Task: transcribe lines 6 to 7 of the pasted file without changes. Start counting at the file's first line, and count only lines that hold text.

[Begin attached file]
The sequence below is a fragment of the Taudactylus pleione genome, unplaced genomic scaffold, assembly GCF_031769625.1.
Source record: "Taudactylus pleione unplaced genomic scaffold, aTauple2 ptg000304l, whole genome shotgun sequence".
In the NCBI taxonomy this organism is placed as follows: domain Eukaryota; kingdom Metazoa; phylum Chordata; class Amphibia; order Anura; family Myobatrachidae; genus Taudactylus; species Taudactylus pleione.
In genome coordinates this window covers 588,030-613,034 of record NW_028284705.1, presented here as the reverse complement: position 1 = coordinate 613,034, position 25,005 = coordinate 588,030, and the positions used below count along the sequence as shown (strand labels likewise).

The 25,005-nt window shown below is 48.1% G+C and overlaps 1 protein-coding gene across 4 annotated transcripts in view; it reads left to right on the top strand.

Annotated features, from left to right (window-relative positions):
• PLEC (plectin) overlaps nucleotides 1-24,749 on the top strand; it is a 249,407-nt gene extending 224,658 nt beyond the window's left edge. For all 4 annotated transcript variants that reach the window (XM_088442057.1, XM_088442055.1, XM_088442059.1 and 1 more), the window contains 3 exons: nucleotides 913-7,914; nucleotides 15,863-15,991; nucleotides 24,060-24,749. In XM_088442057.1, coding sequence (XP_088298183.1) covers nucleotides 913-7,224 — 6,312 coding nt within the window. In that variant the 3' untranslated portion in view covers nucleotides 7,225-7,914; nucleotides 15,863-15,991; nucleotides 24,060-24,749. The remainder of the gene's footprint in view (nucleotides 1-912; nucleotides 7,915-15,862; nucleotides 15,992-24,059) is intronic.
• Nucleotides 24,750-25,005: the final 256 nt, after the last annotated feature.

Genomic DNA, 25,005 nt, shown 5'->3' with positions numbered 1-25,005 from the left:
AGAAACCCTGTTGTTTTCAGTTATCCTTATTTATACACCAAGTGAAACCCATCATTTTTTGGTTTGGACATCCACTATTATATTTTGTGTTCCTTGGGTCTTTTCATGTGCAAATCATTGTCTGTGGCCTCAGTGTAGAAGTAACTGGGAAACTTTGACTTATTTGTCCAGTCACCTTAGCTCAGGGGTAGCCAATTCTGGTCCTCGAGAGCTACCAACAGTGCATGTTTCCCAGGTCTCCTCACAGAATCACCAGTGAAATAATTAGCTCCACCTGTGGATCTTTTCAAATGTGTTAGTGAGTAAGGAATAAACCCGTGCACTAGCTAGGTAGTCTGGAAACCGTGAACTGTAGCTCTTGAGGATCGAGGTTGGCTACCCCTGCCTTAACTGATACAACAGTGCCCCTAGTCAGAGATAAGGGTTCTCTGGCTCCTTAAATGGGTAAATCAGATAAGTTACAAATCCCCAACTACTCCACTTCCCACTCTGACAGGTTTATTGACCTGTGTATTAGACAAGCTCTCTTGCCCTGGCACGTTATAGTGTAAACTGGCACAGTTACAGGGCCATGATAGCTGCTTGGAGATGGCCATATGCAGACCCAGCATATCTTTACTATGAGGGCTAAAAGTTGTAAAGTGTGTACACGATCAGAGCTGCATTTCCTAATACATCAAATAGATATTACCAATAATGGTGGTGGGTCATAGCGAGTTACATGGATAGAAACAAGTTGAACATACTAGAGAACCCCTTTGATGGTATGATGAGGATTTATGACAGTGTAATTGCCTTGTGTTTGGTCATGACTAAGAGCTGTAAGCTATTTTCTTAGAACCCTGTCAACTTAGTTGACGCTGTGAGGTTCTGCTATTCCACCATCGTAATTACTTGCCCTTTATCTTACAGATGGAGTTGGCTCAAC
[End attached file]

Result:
Annotated features, from left to right (window-relative positions):
• PLEC (plectin) overlaps nucleotides 1-24,749 on the top strand; it is a 249,407-nt gene extending 224,658 nt beyond the window's left edge. For all 4 annotated transcript variants that reach the window (XM_088442057.1, XM_088442055.1, XM_088442059.1 and 1 more), the window contains 3 exons: nucleotides 913-7,914; nucleotides 15,863-15,991; nucleotides 24,060-24,749. In XM_088442057.1, coding sequence (XP_088298183.1) covers nucleotides 913-7,224 — 6,312 coding nt within the window. In that variant the 3' untranslated portion in view covers nucleotides 7,225-7,914; nucleotides 15,863-15,991; nucleotides 24,060-24,749. The remainder of the gene's footprint in view (nucleotides 1-912; nucleotides 7,915-15,862; nucleotides 15,992-24,059) is intronic.